A Kaiser Permanente Vacaville team was able to provide high-quality care partly because of trainings on emergency situations. Pictured above: On Feb. 26, the Castillo family reunited with the first responders and the medical center care team.
Pregnant with her fifth child — a girl — Renee Castillo of Vacaville thought she knew what to expect when she started having contractions and feeling pressure a few days before her due date.
“My whole pregnancy with her was very calm,” she said.
Castillo didn’t feel the urgency to go to the hospital just yet.
But that changed later in the day when Castillo’s water broke, and the umbilical cord started to come out.
“I knew that was bad, so I called the hospital labor and delivery unit,” Castillo said of first contacting the Kaiser Permanente Vacaville Medical Center.
She was told to call 911.
Castillo’s baby was suffering from cord prolapse — an obstetrical emergency that could have had severe and lasting effects on her baby if she didn’t deliver immediately.
A Baby Born
Vacaville Fire Department paramedic crew quickly responded, stabilized the laboring mom, and transported her to the Kaiser Permanente Vacaville Medical Center. Waiting for her at the Emergency Room ambulance entrance was a team that included an obstetrician, a certified nurse midwife, a pediatrician, nurses, technicians, an anesthesiologist, and a respiratory therapist.
“I’ve been a labor and delivery nurse for 15 years, and I have never seen (cord prolapse) in my career,” said Alison Landis, RN, an assistant nurse manager who advised Castillo when she called the unit.
While this condition is rare, the team was prepared to care for her because of ongoing simulation training that readies them for emergencies such as Castillo’s.
“Everyone knew their roles, and there was no panic,” said 41-year Neonatal Intensive Care Unit (NICU) nurse Chris Samayoa, RN.
Within minutes, Castillo had an emergency Cesarean section. Baby Isabel Castillo was born just two minutes later.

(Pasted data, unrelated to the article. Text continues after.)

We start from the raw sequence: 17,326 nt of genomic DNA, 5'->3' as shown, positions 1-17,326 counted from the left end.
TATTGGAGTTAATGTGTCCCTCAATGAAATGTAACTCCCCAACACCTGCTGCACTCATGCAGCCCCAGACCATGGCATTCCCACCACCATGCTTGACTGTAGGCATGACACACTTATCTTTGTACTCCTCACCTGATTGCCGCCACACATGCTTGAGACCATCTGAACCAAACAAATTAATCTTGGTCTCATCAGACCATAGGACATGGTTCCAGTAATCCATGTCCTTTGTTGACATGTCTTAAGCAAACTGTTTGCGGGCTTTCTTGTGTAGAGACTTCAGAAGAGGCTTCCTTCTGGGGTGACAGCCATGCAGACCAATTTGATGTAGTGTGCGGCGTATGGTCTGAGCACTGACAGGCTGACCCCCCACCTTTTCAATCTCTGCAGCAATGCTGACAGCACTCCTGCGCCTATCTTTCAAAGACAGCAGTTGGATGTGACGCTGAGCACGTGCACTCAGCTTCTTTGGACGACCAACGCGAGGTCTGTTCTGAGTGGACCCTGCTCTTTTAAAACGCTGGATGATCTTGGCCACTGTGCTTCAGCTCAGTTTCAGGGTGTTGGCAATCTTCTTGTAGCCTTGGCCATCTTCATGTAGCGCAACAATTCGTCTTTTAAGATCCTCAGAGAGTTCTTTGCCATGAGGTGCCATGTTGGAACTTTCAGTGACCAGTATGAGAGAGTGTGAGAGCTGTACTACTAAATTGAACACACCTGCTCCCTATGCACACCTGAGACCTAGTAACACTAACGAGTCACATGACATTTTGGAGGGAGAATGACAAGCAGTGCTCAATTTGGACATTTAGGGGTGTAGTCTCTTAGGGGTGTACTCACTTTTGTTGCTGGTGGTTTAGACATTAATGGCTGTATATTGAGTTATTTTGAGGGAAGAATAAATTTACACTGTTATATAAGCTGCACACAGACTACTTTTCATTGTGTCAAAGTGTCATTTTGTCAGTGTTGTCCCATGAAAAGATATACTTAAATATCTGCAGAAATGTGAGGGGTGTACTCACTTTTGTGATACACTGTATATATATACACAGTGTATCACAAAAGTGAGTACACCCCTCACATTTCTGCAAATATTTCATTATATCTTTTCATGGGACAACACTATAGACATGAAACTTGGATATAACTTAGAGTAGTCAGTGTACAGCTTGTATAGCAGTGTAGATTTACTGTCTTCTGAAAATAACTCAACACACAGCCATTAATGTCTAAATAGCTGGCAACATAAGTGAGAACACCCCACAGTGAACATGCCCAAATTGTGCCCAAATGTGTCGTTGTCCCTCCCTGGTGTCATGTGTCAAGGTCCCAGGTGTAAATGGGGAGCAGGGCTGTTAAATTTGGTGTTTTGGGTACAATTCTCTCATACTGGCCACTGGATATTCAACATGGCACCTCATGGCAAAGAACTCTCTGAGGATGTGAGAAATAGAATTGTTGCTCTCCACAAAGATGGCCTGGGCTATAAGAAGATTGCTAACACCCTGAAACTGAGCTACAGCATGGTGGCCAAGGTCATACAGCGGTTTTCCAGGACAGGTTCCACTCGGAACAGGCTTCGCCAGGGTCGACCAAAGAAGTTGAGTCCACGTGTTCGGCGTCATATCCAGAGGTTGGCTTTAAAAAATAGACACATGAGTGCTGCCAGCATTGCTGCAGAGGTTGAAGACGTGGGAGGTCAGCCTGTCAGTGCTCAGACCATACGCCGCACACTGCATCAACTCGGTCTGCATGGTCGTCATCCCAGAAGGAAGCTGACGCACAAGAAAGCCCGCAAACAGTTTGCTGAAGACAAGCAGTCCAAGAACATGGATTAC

But she wasn’t breathing.
Isabel was resuscitated and put on a ventilator. She also suffered from seizures and received a blood transfusion, according to newspaper reports.
There was concern about brain damage because there may have been a lack of oxygen to Isabel’s brain, said pediatrician Danette Lebaron, MD.
But the team had a plan.
“Studies show cooling the brain for 72 hours after an injury improves neurological outcomes,” said Dr. Lebaron.
The team cooled Isabel’s body to 93 degrees, more than five degrees below the normal body temperature of 98.6 degrees.
As that process began, Isabel was transferred to the NICU at the Kaiser Permanente Roseville Medical Center for specialized treatment and monitoring.
A Happy Ending
After 11 days in the hospital — and, most important, no sign of brain damage — Isabel was discharged.
“We were at the mercy of the unknown,” said Castillo, who credits the Kaiser Permanente team with saving her daughter.
From the field to the hospital, more than 50 people were involved in Isabel’s birth, 10 times more personnel than a delivery without complications.
“Everyone was at the right place, at the right time, doing exactly what they were supposed to be doing,” Castillo recalled.
Samayoa remains amazed at the positive outcome. “It was a miracle,” said the NICU nurse. “It makes me want to be a nurse for another 41 years.”